One problem in ag policy is that we have about 70 percent of agricultural supports going to 10 percent of farmers. Government policies underwrite the concentration of land into fewer hands. I think that undermines the free market.

RD: You have criticized bank bailouts and what you call “the privatization of profit and the socialization of risk.” Your fellow Louisiana-born Republican, Buddy Roemer, is a professional banker who strongly criticizes the U.S. financial system, saying that Wall Street has captured the political system. Is he right?

JF: Yes, he’s right. Look at what happened with the whole Dodd-Frank proposal. The whole premise was we have to prevent systemic collapse like we had in 2008. I didn’t support it, but Congress passed the legislation. I have good bankers here in Nebraska who had no role in the financial crisis, who are in fact the antidote to the financial crisis, because they’re small enough to manage their portfolios well. They’re extremely frustrated because of the new regulatory culture brought on them by the misbehavior of the big banks. Ask yourself: what advantage have we seen by concentration of assets in fewer and fewer hands on Wall Street? Five banks now hold a majority of banking assets in the country. I think this is anti-free market. It’s the regulatory capture of an entire industry.

RD: How did this happen?

JF: It’s complicated. A lot of people, both left and right, see Washington as a leading driver of policies and outcomes. Actually, it lags. It’s responding to problems, not preventing problems. While you have a great deal of grumbling over the financial bailouts, which were started under President Bush, carried on by President Obama, and supported by both Republicans and Democrats, you also have complicity. Look at [former] Treasury Secretary Paulson. What did he do before he came to government? He ran Goldman Sachs. What did [Jon] Corzine do? He ran Goldman Sachs. Then he left government, ran MF Global, and broke that company. The system is too big, and there’s no accountability from individuals to the organization. Fixing this would require a different economic model, and that’s a Herculean undertaking given the status quo and the revolving door of big players between government and the financial sector.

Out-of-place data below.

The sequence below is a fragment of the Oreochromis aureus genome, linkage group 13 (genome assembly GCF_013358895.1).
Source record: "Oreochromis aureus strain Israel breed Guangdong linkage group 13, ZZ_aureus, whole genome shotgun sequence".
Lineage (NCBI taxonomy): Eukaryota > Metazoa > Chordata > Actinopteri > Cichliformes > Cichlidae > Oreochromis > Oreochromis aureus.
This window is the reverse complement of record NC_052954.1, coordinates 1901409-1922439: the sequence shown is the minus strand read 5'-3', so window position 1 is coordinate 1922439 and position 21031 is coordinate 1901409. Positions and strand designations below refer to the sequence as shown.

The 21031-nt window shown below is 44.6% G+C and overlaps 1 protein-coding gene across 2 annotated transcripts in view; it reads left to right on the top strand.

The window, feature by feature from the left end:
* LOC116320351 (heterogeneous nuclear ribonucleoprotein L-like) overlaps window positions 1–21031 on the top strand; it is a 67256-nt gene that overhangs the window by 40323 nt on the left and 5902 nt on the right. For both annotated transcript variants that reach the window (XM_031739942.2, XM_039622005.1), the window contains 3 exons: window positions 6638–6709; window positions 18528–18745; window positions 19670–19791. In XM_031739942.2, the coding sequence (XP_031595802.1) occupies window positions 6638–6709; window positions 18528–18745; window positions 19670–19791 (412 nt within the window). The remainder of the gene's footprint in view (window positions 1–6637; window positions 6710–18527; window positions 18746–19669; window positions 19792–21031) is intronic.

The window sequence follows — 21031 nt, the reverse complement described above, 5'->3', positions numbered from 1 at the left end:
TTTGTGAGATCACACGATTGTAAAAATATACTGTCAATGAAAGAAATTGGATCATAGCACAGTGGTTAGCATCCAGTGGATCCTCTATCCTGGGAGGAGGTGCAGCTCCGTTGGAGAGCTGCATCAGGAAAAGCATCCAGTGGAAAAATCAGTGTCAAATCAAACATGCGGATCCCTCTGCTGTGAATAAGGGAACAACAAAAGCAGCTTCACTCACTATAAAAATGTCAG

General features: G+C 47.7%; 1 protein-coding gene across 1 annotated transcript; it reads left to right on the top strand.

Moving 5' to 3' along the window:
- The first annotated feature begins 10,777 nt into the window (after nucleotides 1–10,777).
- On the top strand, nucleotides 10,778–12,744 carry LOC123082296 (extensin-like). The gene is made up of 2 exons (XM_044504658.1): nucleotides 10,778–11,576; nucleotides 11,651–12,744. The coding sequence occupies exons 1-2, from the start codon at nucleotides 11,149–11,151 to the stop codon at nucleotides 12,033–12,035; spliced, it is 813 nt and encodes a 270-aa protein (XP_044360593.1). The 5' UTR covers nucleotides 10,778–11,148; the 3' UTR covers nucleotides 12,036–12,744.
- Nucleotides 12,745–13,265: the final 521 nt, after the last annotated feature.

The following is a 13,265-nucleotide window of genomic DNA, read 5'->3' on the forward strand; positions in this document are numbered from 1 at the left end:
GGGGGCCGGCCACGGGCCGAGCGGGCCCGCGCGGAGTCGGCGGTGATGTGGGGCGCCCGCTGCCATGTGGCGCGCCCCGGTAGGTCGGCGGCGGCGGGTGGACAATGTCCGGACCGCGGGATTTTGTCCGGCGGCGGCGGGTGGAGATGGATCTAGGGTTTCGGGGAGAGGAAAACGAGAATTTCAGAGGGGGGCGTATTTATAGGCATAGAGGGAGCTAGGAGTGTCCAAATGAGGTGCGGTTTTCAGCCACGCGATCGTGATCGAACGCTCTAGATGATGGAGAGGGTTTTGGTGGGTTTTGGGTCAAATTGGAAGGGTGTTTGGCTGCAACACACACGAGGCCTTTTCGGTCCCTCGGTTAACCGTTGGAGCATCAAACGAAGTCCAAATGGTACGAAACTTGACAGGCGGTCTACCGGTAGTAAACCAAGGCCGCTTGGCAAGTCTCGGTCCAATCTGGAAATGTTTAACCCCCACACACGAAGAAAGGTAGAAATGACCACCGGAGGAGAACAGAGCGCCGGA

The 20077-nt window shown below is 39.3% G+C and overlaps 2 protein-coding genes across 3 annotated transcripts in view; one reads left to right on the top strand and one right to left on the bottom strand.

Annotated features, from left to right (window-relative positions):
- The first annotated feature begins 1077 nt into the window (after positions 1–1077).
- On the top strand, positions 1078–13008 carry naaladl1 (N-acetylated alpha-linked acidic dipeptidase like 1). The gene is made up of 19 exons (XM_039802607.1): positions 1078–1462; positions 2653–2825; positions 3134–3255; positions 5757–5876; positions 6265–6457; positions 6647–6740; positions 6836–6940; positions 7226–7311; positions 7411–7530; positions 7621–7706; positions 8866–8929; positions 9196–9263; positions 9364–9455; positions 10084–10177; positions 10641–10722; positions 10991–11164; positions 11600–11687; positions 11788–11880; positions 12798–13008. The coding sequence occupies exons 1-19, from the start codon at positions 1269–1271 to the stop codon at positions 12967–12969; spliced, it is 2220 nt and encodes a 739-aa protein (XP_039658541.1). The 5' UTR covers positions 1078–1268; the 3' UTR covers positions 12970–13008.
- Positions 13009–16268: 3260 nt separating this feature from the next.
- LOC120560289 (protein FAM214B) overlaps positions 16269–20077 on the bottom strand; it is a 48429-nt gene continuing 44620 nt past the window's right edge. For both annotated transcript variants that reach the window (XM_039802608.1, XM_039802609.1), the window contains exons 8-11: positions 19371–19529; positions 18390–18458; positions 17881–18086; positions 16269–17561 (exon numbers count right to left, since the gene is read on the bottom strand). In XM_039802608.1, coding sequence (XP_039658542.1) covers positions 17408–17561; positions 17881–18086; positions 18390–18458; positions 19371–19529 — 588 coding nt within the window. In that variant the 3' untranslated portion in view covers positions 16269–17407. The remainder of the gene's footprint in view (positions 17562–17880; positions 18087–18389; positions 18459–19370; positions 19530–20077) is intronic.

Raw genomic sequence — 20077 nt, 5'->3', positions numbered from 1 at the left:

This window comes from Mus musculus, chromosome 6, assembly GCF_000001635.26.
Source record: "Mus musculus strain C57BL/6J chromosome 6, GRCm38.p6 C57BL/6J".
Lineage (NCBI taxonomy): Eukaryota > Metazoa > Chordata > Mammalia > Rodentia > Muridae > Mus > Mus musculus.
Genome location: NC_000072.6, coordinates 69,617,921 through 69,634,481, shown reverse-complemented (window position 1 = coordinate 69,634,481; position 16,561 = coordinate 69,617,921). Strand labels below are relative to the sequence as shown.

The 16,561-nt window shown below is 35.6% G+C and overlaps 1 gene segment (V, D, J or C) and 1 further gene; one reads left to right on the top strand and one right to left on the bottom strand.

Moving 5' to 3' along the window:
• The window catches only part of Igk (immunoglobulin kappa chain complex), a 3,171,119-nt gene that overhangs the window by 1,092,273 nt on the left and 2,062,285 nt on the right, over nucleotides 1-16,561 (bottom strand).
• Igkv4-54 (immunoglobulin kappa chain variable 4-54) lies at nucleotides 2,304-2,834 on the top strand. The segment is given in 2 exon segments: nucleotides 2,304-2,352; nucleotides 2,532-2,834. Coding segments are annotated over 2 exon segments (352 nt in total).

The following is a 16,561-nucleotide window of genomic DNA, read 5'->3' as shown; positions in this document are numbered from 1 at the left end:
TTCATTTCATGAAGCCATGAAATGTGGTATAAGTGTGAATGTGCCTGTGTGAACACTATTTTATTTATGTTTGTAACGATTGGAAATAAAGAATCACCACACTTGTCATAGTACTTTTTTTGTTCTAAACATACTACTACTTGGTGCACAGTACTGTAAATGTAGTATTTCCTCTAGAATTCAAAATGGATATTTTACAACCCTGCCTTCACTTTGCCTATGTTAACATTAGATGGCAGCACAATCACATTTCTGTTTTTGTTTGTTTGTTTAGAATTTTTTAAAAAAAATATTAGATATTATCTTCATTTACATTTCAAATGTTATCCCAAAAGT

RD: You were one of the few Capitol Hill lawmakers to meet with the English political philosopher Phillip Blond when he came to Washington last year to talk about his “Red Tory” reform conservatism. Why did you see him?

JF: I find him fascinating. All of Europe basically works on a statist model. For Phillip Blond to speak about the concepts of localism, this is radical in Europe. Undergirding all this is the philosophical proposition of subsidiarity, which is the idea that those closest to a problem or an opportunity should solve the problem or seize the opportunity. That has been the strength of our country until recently. We’ve strayed from it over the last 30 to 40 years.

Today, we’re stacking more and more responsibility on our government structure in Washington, expecting it to solve problems that it’s not capable of solving. The left wants more money, the right wants to take more money away from D.C. But the real challenge on the right is reviving the formative institutions of local culture that undergird the principle of subsidiarity.